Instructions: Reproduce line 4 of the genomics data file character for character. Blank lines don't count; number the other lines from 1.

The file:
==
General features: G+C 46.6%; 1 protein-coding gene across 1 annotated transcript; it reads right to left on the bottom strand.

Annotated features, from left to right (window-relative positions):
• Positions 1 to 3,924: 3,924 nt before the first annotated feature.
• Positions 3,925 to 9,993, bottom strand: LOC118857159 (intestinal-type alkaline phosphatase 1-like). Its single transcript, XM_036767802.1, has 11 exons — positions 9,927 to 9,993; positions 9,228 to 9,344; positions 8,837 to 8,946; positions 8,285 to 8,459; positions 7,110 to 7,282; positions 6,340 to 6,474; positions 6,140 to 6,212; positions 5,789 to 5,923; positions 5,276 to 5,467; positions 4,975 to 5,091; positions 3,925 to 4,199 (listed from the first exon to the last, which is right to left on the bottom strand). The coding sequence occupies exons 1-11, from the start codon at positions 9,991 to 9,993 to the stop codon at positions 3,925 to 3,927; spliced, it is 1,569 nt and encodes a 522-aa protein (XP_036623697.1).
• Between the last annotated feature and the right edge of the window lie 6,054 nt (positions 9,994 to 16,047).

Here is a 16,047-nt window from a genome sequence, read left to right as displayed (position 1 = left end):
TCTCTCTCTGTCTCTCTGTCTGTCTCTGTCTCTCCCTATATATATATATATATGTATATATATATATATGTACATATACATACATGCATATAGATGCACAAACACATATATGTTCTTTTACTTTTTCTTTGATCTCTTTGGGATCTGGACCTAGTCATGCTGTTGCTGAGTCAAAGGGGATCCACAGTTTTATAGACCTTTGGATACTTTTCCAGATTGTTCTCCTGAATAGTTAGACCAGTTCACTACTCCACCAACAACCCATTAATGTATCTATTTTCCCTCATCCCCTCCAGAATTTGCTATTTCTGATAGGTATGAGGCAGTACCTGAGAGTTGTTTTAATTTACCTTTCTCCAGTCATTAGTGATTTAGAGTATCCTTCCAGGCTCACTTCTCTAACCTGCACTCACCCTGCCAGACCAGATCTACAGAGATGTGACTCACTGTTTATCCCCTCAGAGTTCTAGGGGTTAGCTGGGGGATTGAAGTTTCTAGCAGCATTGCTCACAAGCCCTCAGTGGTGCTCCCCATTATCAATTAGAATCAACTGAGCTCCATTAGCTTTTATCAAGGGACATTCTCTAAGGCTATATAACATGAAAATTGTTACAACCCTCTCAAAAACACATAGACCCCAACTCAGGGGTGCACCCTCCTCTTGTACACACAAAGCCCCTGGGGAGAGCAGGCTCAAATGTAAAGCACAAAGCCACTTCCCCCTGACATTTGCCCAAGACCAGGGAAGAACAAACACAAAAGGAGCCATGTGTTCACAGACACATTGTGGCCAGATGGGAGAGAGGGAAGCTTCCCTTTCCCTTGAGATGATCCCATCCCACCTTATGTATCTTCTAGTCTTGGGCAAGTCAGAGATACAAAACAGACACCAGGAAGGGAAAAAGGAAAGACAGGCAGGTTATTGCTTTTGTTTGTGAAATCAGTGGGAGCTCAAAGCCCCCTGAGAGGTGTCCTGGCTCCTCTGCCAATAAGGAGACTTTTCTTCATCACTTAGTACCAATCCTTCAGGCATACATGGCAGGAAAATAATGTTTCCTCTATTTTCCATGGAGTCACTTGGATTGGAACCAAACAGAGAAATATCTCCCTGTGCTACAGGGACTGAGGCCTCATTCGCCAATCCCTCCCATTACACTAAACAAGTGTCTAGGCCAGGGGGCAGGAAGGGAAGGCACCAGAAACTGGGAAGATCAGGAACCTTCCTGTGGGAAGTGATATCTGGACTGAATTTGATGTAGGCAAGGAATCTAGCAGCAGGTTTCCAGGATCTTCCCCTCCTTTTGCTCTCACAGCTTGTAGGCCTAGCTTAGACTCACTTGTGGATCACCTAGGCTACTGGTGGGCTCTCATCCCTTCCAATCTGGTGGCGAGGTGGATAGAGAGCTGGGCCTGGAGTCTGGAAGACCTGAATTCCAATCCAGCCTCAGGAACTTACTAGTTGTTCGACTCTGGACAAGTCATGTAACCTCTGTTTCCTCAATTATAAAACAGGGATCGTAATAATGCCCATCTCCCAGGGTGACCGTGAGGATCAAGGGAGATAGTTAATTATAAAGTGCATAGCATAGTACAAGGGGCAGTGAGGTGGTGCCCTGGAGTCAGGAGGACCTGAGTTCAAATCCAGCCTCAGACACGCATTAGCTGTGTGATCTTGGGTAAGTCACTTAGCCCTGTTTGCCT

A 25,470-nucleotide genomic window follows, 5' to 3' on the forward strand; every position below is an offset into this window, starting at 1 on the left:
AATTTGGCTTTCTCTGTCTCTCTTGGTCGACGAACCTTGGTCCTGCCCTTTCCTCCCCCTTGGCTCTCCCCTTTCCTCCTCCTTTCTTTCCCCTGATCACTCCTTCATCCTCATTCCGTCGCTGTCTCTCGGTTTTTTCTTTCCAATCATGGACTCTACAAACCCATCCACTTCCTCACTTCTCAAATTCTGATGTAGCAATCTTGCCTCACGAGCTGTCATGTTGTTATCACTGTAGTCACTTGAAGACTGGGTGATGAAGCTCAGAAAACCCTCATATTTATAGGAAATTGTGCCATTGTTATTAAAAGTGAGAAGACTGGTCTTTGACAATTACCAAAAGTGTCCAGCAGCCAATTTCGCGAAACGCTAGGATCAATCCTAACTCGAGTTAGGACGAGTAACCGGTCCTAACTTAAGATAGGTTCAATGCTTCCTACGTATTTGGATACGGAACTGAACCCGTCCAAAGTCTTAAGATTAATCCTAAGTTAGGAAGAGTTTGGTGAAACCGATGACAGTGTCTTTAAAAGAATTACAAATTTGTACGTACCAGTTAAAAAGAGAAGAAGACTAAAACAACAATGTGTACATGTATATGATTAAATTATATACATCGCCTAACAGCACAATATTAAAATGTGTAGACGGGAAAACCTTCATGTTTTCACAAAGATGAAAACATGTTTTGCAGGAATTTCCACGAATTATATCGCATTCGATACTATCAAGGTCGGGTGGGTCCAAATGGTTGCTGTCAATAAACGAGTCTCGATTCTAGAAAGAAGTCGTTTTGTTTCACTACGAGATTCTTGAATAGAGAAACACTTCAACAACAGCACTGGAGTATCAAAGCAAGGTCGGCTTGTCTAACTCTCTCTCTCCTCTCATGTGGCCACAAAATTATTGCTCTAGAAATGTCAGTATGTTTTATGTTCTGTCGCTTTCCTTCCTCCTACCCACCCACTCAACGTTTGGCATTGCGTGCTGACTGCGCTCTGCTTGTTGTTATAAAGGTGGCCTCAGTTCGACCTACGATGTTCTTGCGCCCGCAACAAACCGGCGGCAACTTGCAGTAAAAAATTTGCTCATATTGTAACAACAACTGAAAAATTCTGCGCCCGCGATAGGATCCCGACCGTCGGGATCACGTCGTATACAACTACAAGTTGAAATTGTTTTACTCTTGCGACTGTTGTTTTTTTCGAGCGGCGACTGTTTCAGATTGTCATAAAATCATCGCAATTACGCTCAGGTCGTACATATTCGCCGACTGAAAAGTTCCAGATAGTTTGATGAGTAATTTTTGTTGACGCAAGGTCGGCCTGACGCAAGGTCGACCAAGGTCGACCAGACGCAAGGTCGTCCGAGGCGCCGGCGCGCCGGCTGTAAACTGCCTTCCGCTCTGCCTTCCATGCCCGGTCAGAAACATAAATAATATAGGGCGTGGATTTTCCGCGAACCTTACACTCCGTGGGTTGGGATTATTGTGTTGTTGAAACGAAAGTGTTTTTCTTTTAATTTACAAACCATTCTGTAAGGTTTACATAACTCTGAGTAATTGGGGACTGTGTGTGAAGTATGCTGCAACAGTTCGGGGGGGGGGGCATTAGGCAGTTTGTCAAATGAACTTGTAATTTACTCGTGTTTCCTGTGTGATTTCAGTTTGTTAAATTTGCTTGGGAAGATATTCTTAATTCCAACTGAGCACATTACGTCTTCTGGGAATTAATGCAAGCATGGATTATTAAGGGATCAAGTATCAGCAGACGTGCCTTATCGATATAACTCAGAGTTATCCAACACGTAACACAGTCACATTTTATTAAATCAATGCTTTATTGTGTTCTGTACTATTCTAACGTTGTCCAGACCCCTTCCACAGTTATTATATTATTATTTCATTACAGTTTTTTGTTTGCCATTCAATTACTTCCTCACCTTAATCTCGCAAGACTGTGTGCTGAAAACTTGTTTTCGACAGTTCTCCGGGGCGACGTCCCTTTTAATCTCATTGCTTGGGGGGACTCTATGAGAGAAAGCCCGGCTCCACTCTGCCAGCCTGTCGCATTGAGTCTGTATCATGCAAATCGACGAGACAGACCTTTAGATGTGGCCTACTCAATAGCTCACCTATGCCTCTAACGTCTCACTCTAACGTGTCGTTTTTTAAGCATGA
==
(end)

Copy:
• Positions 3,925 to 9,993, bottom strand: LOC118857159 (intestinal-type alkaline phosphatase 1-like). Its single transcript, XM_036767802.1, has 11 exons — positions 9,927 to 9,993; positions 9,228 to 9,344; positions 8,837 to 8,946; positions 8,285 to 8,459; positions 7,110 to 7,282; positions 6,340 to 6,474; positions 6,140 to 6,212; positions 5,789 to 5,923; positions 5,276 to 5,467; positions 4,975 to 5,091; positions 3,925 to 4,199 (listed from the first exon to the last, which is right to left on the bottom strand). The coding sequence occupies exons 1-11, from the start codon at positions 9,991 to 9,993 to the stop codon at positions 3,925 to 3,927; spliced, it is 1,569 nt and encodes a 522-aa protein (XP_036623697.1).